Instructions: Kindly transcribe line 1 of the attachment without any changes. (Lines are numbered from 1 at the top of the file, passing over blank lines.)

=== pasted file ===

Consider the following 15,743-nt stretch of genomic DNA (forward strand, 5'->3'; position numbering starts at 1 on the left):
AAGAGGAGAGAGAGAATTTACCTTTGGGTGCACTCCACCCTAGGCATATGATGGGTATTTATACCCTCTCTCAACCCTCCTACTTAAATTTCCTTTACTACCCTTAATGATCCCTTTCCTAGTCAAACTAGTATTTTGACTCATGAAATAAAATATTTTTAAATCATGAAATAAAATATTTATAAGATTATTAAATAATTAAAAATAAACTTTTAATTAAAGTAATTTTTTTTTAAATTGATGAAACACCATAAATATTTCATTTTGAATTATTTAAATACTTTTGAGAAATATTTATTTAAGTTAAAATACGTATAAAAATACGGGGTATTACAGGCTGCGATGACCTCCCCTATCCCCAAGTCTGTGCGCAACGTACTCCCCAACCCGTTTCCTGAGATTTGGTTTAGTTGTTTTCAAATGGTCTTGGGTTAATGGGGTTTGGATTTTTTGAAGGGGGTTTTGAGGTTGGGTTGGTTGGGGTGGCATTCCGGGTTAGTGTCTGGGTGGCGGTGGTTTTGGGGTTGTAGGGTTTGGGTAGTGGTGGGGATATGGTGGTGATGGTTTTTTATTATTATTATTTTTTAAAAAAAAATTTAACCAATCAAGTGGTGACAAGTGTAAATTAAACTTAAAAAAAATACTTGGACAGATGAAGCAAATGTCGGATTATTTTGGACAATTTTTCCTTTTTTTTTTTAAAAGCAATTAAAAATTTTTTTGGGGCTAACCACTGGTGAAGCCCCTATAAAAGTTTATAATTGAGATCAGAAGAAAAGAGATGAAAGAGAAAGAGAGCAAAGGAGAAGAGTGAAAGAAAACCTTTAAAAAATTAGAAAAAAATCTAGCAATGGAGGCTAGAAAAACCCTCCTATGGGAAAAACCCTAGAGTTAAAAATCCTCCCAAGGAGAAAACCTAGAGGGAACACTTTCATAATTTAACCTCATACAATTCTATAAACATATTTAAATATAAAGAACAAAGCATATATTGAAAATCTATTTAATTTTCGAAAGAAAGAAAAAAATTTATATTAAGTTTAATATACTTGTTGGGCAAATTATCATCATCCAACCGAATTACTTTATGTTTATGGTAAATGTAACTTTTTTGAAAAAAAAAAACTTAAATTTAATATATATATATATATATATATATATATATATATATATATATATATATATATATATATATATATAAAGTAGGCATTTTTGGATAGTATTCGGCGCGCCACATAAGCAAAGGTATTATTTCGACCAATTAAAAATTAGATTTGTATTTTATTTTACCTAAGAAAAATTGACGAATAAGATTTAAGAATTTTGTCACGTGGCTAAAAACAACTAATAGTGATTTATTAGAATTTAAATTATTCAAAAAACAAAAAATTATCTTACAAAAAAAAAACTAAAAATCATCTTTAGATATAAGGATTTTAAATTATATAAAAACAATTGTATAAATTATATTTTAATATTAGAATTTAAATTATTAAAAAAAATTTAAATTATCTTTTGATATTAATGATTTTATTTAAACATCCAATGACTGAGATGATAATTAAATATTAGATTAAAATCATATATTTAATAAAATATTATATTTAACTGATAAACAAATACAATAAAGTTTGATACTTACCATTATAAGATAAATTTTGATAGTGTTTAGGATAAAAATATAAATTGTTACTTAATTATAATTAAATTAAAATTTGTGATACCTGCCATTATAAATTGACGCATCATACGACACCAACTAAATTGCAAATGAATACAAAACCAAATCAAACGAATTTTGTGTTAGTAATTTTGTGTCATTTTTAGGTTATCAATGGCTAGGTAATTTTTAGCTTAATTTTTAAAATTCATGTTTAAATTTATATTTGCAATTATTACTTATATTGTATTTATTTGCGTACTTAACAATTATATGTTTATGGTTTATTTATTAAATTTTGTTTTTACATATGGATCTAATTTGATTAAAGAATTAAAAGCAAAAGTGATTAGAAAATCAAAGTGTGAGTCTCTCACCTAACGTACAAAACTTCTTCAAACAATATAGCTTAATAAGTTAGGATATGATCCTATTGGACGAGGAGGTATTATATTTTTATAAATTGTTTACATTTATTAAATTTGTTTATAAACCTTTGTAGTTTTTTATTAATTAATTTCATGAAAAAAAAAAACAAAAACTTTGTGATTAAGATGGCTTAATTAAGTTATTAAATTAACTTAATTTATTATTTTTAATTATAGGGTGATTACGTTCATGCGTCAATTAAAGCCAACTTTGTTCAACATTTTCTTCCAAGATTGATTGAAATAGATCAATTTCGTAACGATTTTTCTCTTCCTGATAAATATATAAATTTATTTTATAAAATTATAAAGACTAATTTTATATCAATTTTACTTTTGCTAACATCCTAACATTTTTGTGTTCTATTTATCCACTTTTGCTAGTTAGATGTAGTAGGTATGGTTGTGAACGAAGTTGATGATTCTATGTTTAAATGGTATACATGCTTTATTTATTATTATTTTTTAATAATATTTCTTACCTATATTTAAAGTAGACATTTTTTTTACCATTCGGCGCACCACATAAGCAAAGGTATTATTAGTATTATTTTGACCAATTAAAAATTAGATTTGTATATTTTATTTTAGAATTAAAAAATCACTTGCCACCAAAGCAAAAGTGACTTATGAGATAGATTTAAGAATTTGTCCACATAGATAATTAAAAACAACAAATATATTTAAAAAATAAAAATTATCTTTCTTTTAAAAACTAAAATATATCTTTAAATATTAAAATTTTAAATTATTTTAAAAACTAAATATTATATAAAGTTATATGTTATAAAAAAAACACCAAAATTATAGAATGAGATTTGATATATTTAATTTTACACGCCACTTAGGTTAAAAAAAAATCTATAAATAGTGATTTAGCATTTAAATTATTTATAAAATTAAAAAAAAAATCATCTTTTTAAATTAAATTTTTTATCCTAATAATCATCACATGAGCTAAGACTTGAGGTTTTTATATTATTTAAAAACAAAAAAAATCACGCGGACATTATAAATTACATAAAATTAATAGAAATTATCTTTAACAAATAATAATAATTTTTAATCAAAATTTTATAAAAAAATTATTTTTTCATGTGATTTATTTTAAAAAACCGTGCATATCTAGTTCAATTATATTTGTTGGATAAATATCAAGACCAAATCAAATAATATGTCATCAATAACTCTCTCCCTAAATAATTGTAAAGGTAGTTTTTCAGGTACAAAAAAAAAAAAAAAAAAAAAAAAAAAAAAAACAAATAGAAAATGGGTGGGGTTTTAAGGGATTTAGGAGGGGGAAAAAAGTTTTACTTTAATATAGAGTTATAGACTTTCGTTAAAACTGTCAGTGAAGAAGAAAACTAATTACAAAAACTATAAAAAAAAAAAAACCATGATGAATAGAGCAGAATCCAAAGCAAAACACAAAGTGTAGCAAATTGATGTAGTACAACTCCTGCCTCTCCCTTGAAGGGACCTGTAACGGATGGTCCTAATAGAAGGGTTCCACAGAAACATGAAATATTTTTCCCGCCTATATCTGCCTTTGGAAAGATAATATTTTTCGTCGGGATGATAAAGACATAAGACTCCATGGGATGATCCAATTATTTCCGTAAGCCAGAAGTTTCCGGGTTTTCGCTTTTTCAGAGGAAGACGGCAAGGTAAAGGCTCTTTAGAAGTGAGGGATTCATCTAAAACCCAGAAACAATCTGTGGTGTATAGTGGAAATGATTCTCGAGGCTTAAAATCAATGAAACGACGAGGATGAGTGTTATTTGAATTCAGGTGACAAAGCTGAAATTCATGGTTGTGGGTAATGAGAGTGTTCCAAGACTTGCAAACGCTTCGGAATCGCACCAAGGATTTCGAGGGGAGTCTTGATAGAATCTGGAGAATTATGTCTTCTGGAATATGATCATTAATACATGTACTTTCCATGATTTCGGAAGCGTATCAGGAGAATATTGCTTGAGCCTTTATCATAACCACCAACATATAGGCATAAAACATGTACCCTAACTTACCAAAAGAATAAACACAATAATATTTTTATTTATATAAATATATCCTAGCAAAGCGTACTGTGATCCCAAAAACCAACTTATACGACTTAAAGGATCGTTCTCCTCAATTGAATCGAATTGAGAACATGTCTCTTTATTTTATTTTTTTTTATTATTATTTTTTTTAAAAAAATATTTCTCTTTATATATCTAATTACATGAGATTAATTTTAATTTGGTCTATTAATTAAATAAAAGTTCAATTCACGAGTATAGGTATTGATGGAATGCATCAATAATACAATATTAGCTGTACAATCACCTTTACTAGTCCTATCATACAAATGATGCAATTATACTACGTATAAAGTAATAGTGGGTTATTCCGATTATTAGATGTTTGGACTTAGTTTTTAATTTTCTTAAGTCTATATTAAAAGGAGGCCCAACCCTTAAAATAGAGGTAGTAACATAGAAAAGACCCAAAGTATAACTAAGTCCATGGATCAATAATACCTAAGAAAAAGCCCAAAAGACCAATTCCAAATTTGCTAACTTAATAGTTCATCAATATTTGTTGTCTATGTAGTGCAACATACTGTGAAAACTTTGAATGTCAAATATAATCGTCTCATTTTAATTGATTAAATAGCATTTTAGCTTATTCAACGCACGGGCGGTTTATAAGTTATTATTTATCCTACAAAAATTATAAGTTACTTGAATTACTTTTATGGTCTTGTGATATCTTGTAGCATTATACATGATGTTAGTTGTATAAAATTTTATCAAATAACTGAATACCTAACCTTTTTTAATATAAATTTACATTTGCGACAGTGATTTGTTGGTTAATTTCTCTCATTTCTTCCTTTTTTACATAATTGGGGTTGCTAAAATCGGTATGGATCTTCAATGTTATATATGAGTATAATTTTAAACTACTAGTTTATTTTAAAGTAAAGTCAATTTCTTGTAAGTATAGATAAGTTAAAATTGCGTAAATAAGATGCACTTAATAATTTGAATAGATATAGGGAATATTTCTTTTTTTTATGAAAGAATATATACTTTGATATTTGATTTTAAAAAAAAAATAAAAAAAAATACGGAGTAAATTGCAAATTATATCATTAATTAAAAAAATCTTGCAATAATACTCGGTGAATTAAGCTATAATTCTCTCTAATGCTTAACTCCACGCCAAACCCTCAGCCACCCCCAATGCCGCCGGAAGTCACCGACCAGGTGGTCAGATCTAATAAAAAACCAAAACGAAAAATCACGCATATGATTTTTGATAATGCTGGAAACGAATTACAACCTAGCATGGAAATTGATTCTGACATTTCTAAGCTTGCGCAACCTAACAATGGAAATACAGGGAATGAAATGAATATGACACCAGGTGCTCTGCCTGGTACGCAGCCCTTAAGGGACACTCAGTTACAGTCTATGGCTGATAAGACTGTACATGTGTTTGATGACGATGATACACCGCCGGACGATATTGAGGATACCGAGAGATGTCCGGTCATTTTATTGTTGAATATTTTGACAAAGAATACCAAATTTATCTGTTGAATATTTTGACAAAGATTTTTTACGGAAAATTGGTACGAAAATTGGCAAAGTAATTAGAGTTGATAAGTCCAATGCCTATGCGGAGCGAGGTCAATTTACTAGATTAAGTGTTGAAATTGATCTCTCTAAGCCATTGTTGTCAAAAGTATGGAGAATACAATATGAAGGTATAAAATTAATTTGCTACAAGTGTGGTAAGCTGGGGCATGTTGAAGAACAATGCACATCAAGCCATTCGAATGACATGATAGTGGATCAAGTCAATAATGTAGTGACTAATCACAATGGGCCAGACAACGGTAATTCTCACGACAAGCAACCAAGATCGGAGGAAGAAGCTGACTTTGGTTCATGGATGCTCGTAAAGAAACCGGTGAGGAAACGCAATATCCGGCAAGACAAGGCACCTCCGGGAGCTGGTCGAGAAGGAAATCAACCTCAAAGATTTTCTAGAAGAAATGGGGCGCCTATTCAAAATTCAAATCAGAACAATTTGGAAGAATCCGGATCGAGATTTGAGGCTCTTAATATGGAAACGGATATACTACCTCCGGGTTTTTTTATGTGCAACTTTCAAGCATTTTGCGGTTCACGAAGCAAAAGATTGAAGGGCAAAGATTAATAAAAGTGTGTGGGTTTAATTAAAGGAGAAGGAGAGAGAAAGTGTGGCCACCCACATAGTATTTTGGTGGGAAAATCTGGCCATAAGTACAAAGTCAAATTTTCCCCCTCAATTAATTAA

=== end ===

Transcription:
Consider the following 15,743-nt stretch of genomic DNA (forward strand, 5'->3'; position numbering starts at 1 on the left):